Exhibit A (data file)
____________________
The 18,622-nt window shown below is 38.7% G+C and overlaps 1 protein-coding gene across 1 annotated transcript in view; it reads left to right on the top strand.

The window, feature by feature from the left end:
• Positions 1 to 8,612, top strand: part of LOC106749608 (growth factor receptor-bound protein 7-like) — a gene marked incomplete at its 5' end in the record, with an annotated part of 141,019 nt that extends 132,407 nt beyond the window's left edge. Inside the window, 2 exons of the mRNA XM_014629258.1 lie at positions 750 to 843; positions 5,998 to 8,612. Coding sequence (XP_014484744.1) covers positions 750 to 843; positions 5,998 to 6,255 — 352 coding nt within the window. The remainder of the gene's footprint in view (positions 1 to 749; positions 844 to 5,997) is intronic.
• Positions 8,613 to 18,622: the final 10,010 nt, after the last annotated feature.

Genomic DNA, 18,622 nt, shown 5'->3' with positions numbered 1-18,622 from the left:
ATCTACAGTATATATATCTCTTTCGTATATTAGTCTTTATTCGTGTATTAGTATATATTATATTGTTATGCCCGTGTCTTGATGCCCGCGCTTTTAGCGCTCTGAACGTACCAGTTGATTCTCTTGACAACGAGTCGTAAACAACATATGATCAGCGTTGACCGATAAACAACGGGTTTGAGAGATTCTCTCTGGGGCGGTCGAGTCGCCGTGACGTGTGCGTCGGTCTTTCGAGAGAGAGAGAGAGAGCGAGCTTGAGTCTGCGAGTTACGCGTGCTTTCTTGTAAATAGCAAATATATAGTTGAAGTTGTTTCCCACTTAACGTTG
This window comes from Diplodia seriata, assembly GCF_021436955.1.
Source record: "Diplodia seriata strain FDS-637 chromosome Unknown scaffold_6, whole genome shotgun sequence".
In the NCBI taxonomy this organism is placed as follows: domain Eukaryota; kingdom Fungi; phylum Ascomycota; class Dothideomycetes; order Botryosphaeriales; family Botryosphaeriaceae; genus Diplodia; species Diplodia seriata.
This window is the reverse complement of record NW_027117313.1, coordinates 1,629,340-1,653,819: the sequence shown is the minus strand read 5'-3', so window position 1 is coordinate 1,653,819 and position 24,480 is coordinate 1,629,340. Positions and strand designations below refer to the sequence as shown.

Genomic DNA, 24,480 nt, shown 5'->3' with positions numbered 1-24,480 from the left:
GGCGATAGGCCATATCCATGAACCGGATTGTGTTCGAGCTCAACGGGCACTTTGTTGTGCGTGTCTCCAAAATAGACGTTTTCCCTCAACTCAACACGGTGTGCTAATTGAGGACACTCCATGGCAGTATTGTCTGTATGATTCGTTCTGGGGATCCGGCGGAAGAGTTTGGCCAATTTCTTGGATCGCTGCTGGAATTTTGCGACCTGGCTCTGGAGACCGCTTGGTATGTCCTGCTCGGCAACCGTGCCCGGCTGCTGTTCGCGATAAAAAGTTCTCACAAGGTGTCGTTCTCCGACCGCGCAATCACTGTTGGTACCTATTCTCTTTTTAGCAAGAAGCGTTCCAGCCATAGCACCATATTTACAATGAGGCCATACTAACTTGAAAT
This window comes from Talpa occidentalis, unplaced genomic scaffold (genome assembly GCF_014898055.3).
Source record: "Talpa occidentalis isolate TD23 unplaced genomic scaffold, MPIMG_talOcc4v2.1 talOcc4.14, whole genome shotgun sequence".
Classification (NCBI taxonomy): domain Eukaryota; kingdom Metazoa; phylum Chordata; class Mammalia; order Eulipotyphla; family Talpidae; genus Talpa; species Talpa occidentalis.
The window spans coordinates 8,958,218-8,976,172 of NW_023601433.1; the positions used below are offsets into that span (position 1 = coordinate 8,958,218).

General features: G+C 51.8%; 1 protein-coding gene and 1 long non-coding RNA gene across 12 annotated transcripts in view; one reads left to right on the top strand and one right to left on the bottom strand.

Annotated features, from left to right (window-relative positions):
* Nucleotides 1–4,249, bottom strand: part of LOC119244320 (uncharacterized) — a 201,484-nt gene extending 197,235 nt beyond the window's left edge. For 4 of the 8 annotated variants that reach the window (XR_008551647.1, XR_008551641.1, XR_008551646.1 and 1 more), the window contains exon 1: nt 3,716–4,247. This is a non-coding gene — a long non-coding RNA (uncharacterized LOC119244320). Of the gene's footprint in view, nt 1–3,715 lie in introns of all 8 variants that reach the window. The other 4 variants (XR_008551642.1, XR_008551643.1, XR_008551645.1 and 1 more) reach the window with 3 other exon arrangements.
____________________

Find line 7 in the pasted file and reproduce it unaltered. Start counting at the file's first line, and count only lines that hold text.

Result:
This window comes from Diplodia seriata, assembly GCF_021436955.1.